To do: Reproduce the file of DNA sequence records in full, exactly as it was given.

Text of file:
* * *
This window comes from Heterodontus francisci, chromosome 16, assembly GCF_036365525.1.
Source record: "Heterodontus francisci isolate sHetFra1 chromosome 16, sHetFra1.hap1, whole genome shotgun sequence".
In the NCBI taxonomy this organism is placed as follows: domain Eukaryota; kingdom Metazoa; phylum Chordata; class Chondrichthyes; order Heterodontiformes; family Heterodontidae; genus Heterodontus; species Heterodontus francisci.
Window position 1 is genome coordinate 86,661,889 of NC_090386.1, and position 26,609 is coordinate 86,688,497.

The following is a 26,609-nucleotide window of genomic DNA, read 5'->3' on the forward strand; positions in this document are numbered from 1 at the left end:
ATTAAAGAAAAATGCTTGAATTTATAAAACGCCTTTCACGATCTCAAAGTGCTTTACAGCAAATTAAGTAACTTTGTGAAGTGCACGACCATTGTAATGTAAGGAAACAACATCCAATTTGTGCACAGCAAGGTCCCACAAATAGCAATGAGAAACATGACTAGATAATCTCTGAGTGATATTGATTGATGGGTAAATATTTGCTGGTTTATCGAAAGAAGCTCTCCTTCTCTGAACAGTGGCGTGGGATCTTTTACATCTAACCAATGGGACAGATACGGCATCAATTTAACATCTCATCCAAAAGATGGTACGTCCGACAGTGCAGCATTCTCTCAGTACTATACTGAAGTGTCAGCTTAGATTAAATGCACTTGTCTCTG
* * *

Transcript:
This window comes from Heterodontus francisci, chromosome 16, assembly GCF_036365525.1.
Source record: "Heterodontus francisci isolate sHetFra1 chromosome 16, sHetFra1.hap1, whole genome shotgun sequence".
In the NCBI taxonomy this organism is placed as follows: domain Eukaryota; kingdom Metazoa; phylum Chordata; class Chondrichthyes; order Heterodontiformes; family Heterodontidae; genus Heterodontus; species Heterodontus francisci.
Window position 1 is genome coordinate 86,661,889 of NC_090386.1, and position 26,609 is coordinate 86,688,497.

The following is a 26,609-nucleotide window of genomic DNA, read 5'->3' on the forward strand; positions in this document are numbered from 1 at the left end:
ATTAAAGAAAAATGCTTGAATTTATAAAACGCCTTTCACGATCTCAAAGTGCTTTACAGCAAATTAAGTAACTTTGTGAAGTGCACGACCATTGTAATGTAAGGAAACAACATCCAATTTGTGCACAGCAAGGTCCCACAAATAGCAATGAGAAACATGACTAGATAATCTCTGAGTGATATTGATTGATGGGTAAATATTTGCTGGTTTATCGAAAGAAGCTCTCCTTCTCTGAACAGTGGCGTGGGATCTTTTACATCTAACCAATGGGACAGATACGGCATCAATTTAACATCTCATCCAAAAGATGGTACGTCCGACAGTGCAGCATTCTCTCAGTACTATACTGAAGTGTCAGCTTAGATTAAATGCACTTGTCTCTG